from the nast-y dept
Conde Nast has shown itself to be heavy-handed in the past when it comes to IP laws. And like any other large publisher, Conde Nast makes a habit of policing its IP, including its trademarks. But when you do that policing, you really do have to commit to at least having the bare minimum of common sense, or else you look really, really foolish.
You know, like when Conde Nast sent a threat letter to The Star Inn at Vogue, a pub in the UK in a small village called Vogue, all because Conde Nast also operates a little magazine you may have heard of called Vogue.
The Star Inn at Vogue, thought to be at least 150 years old, is in the small village of Vogue, near Redruth. Vogue magazine publisher Condé Nast told the pub its name might “cause problems”.
The letter demanded to know the nature of the pub’s business (really?) and whether the pub would be open to changing the name it’s had for 150 years. Mark Graham, of the pub, has basically laughed all this off. In fact, he responded to Conde Nast with a letter of his own.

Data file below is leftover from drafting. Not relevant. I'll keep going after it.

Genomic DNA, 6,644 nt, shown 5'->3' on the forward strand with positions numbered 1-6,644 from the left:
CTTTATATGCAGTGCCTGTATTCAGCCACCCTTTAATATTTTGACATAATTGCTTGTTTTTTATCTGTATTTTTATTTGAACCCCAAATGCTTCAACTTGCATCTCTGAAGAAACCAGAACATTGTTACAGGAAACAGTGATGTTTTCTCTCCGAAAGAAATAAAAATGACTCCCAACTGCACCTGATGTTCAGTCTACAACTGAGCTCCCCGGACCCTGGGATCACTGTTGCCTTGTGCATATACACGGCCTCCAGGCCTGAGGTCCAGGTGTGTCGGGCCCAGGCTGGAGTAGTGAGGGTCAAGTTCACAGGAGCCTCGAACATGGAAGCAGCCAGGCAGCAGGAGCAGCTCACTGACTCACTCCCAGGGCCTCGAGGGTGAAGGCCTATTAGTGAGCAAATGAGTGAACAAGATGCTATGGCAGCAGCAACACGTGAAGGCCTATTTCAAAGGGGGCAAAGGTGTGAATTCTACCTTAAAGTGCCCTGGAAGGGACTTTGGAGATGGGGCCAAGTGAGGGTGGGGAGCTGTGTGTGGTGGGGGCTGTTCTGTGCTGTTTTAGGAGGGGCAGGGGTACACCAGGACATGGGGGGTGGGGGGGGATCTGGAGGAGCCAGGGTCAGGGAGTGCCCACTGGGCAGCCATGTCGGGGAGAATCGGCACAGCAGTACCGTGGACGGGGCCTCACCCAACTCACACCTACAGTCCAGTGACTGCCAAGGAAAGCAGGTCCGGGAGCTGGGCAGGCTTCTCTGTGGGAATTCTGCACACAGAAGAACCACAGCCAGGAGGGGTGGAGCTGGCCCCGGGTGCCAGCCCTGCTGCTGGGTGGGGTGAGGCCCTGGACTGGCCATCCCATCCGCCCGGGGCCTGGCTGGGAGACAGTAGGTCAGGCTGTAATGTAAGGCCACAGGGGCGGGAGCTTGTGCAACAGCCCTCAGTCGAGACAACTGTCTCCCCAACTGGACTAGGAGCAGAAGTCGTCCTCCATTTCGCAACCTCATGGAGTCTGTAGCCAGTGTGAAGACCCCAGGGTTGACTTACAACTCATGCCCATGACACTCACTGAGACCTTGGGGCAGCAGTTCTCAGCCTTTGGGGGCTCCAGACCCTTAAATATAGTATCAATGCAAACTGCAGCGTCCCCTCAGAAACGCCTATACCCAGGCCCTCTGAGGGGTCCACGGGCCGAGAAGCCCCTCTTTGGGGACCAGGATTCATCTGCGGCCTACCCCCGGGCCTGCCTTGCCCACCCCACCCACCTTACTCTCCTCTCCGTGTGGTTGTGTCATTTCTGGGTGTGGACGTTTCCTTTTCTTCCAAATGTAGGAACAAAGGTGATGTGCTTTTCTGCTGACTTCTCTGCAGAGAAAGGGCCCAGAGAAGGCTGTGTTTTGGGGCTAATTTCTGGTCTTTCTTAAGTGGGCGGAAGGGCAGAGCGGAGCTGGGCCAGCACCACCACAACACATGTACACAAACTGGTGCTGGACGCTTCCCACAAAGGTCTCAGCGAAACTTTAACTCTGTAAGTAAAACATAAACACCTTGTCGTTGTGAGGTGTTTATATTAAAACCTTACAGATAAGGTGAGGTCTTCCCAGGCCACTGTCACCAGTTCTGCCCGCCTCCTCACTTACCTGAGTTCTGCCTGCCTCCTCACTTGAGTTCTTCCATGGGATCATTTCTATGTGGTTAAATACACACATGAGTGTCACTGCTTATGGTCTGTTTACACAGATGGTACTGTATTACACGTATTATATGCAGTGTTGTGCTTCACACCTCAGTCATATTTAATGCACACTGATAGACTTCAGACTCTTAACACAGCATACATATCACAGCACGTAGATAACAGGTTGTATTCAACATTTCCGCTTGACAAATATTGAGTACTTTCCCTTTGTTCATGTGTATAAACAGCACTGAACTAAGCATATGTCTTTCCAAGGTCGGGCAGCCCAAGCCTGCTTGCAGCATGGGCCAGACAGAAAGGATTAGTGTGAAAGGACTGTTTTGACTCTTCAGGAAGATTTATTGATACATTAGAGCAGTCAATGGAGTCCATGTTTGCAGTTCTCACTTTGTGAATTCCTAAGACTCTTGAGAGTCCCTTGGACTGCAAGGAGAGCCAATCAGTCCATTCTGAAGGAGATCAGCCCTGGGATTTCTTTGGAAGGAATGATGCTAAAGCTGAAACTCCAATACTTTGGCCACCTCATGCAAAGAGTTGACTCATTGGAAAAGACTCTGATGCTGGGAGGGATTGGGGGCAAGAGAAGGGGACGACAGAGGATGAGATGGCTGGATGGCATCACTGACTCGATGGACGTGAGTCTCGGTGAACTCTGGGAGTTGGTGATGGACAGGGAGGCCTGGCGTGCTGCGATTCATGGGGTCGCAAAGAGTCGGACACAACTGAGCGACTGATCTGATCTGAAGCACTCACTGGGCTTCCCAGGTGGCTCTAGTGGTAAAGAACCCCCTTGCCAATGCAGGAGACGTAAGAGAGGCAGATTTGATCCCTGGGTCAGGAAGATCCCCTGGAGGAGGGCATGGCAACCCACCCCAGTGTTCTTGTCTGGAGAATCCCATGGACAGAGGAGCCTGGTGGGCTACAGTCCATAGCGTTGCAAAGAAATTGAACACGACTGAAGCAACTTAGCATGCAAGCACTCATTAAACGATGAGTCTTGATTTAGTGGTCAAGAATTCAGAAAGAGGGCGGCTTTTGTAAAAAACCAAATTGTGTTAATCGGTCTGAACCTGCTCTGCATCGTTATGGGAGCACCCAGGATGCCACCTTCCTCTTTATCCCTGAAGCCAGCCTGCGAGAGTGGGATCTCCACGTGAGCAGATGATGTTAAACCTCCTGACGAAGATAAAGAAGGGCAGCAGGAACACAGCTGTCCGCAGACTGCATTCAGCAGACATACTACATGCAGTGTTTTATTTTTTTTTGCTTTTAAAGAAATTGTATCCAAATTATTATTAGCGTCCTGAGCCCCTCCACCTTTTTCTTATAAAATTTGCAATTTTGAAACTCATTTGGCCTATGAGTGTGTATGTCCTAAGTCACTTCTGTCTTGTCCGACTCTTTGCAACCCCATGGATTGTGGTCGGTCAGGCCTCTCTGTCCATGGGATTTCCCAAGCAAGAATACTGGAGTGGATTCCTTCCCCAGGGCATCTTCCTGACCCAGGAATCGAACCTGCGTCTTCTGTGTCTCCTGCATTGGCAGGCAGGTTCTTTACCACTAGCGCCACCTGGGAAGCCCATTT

Mark Graham, who has been landlord with his wife Rachel for 17 years, wrote back, saying: “Whilst I found your letter interesting on the one hand, I also found it hilariously funny on the other.”
“I explained to them that the village has been here for 200 years, the pub slightly less than that. We chose the name of the pub to be the name of the village.”
He said he was had considered countering their claim over the use of the word because “we were there first”.
Now, to its credit, Conde Nast has since responded to Graham indicating that it was “grateful” for his reply, happy to learn more about the Inn and the surrounding “part of the country” (mmkay), and that after “further research” that Conde Nast probably never should have sent the threat letter to begin with.
And that’s really the problem here. Conde Nast is free to police its trademarks all it wants, but it should probably be done with at least a modicum of professionalism. Maybe the 10 minutes worth of research it would take to know not to send the threats could have been performed before the threats were sent, rather than afterwards.
But, hey, I guess it’s easier to just shoot first and ask questions later.